Ukraine is facing a potential shortage of coal supplies just as it finds itself in the icy grip of winter.
On August 28th while the geographical area formerly known as Iraq descended further into chaos, President Obama announced to the world "We don't have a strategy, yet."
The current stock market is earning a deserved reputation as being coated in Teflon. Bad or disappointing news just doesn't appear to stick, and has done nothing to slow the market's upward trajectory.
U.S. data showed stronger-than-expected Q2 growth.
Conflict forcing coal mines to cut output, close.
Tax promises to cripple new energy sector investment.
Near one-month high on chaos in Iraq, threats of Russian invasion of Ukraine and a sharp pullback in equities.
Host of competing factors trap precious metal.
Emerging markets may give support going forward.
Event increases global tensions and demand for safe-haven metal.
U.S. data, ECB meeting also in spotlight.
After months of debate the outcome is that supplies have been “reduced to zero.” The news failed to lift demand for coal.
At the end of 2013, I was very bullish on uranium as I believed the end of the 20 year Russian Nuclear Agreement would spark a rally as utilities would have to buy in the spot market.
Separatists seized Thursday four Ukrainian coal mines in the east of the conflict-torn country.
Despite a mainly negative sentiment towards gold from investors as evidenced in the continued liquidation in gold-backed exchange-traded funds amid signs of an improving U.S. economy, the crisis in Ukraine has prompted in recent safe-haven buying which helped boost the price of gold to three-week highs above $1,300 an ounce.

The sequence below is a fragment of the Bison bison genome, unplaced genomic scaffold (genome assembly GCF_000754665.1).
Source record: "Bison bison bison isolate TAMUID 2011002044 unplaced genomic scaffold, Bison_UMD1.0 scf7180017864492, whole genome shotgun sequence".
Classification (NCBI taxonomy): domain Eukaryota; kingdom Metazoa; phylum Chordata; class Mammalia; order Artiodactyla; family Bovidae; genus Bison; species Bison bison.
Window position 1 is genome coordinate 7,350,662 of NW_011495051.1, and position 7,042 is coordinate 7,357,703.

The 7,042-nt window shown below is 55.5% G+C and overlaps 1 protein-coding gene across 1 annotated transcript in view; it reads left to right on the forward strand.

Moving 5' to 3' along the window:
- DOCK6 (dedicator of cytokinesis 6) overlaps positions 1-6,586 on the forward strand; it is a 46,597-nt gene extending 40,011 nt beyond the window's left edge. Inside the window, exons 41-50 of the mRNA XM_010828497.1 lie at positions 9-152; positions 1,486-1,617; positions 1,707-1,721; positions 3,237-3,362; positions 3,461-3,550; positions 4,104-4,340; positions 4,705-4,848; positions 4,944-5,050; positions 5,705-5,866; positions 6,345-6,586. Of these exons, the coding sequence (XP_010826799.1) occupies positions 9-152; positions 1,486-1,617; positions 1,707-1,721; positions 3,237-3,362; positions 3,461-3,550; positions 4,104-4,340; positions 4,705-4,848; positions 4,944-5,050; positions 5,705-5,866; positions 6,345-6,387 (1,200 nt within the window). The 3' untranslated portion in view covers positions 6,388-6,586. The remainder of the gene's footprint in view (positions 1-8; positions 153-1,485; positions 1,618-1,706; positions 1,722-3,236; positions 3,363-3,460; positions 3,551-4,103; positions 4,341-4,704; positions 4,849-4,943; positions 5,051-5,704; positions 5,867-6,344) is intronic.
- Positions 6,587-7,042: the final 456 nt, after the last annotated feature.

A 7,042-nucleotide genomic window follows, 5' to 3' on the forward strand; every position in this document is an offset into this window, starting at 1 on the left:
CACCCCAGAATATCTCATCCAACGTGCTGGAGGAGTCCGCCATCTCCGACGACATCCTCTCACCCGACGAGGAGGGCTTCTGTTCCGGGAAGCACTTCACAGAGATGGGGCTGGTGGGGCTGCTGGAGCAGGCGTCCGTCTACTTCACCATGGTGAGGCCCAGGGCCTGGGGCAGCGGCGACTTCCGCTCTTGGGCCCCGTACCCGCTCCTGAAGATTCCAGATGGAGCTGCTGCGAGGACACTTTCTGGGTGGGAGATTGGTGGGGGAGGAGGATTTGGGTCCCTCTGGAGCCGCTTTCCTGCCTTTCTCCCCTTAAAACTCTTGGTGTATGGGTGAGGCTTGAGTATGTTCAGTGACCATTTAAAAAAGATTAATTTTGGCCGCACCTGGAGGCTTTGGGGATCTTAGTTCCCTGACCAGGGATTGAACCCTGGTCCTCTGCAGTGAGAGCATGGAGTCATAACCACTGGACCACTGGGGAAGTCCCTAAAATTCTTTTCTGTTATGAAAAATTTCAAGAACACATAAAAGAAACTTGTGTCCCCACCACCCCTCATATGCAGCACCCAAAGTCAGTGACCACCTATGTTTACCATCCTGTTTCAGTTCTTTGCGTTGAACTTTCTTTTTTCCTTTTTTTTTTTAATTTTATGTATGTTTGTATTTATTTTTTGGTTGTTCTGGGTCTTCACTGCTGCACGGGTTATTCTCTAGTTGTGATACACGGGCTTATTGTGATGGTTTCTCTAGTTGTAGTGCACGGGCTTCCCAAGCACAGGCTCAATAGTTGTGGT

So far my 2014 expectations are playing out pretty much as planned, with a few adjustments. With the threat of war in the Ukraine I think the final bubble phase in stocks is now off the table.
Coal prices climbed to the highest level since January Monday as European nation set to replace gas for coal in power plants.
Gold jumps second day in a row as Ukraine war of words and action on the ground intensifies.
Safe-haven buying sparked after Ukraine calls for UN Peacekeepers and chances of "gas war" increases.
Don't put all your investments in one stock, warns S&A Resource Report Editor Matt Badiali.
Retakes $1,300 an ounce after Russia says Ukraine headed for a civil war.
There is only one certainty in Ukraine: The energy sector must and will be transformed, and how long this takes will depend on who ends up in the driver's seat and how serious they are about becoming a part of Europe and reducing dependence on Russia.
A Crimean museum's ancient gold collection in limbo after Russia annexation of the Ukrainian territory.
Ukraine uses gas for about 40% of its energy needs, and more than half of that supply comes from Russia.
What the lof Crimea means for Ukrainian energy?
Developments in China and Ukraine are likely the driving forces.
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